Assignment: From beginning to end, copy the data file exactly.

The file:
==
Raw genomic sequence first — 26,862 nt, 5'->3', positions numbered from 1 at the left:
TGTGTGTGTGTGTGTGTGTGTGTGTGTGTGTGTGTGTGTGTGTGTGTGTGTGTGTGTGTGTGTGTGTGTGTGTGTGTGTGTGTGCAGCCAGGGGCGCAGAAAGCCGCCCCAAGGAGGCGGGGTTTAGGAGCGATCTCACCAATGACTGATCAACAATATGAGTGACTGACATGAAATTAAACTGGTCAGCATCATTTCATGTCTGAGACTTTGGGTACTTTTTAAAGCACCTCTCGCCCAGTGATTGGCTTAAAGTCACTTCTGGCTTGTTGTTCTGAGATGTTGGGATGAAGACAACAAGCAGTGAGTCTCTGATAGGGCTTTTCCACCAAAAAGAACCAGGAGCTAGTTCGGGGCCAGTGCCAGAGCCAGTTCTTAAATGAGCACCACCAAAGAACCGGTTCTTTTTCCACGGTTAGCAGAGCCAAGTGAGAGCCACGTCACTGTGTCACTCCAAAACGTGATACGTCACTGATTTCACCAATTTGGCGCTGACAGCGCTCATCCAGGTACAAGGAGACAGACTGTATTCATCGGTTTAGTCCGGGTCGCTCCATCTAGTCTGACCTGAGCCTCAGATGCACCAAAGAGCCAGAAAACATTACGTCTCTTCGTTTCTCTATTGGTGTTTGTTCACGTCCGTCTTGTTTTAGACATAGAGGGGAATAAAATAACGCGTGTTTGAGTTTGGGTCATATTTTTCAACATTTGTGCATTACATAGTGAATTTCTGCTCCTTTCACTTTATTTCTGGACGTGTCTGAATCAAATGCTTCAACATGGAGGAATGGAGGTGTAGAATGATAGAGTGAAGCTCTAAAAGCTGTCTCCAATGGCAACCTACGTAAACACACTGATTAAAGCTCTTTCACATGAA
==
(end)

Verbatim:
Raw genomic sequence first — 26,862 nt, 5'->3', positions numbered from 1 at the left:
TGTGTGTGTGTGTGTGTGTGTGTGTGTGTGTGTGTGTGTGTGTGTGTGTGTGTGTGTGTGTGTGTGTGTGTGTGTGTGTGTGTGCAGCCAGGGGCGCAGAAAGCCGCCCCAAGGAGGCGGGGTTTAGGAGCGATCTCACCAATGACTGATCAACAATATGAGTGACTGACATGAAATTAAACTGGTCAGCATCATTTCATGTCTGAGACTTTGGGTACTTTTTAAAGCACCTCTCGCCCAGTGATTGGCTTAAAGTCACTTCTGGCTTGTTGTTCTGAGATGTTGGGATGAAGACAACAAGCAGTGAGTCTCTGATAGGGCTTTTCCACCAAAAAGAACCAGGAGCTAGTTCGGGGCCAGTGCCAGAGCCAGTTCTTAAATGAGCACCACCAAAGAACCGGTTCTTTTTCCACGGTTAGCAGAGCCAAGTGAGAGCCACGTCACTGTGTCACTCCAAAACGTGATACGTCACTGATTTCACCAATTTGGCGCTGACAGCGCTCATCCAGGTACAAGGAGACAGACTGTATTCATCGGTTTAGTCCGGGTCGCTCCATCTAGTCTGACCTGAGCCTCAGATGCACCAAAGAGCCAGAAAACATTACGTCTCTTCGTTTCTCTATTGGTGTTTGTTCACGTCCGTCTTGTTTTAGACATAGAGGGGAATAAAATAACGCGTGTTTGAGTTTGGGTCATATTTTTCAACATTTGTGCATTACATAGTGAATTTCTGCTCCTTTCACTTTATTTCTGGACGTGTCTGAATCAAATGCTTCAACATGGAGGAATGGAGGTGTAGAATGATAGAGTGAAGCTCTAAAAGCTGTCTCCAATGGCAACCTACGTAAACACACTGATTAAAGCTCTTTCACATGAA